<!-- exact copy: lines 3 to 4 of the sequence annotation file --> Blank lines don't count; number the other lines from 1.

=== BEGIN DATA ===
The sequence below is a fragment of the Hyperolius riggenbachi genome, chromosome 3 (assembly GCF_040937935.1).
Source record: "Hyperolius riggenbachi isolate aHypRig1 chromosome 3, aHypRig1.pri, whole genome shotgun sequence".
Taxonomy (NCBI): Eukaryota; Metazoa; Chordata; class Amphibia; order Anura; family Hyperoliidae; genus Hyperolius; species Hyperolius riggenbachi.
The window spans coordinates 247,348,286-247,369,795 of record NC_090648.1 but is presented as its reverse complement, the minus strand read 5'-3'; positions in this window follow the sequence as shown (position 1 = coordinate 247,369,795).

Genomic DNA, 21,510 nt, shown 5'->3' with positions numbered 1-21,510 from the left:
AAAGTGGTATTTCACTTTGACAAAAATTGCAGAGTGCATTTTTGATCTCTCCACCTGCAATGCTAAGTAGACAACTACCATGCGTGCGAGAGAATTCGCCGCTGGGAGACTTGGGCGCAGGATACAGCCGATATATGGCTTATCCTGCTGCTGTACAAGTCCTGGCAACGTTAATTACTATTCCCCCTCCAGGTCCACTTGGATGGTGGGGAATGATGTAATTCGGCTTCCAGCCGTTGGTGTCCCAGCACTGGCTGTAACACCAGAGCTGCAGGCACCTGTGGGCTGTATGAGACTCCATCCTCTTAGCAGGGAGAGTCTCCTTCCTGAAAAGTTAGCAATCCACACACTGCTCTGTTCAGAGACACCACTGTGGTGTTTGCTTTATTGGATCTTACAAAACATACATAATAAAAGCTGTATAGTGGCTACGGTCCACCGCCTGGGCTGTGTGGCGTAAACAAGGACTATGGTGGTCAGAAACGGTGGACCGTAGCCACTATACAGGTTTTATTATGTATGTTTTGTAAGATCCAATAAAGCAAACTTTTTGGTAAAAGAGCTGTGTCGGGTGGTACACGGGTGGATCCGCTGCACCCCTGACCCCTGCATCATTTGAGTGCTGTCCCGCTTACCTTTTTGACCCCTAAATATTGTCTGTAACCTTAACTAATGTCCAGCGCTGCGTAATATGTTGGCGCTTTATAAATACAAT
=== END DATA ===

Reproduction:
Taxonomy (NCBI): Eukaryota; Metazoa; Chordata; class Amphibia; order Anura; family Hyperoliidae; genus Hyperolius; species Hyperolius riggenbachi.
The window spans coordinates 247,348,286-247,369,795 of record NC_090648.1 but is presented as its reverse complement, the minus strand read 5'-3'; positions in this window follow the sequence as shown (position 1 = coordinate 247,369,795).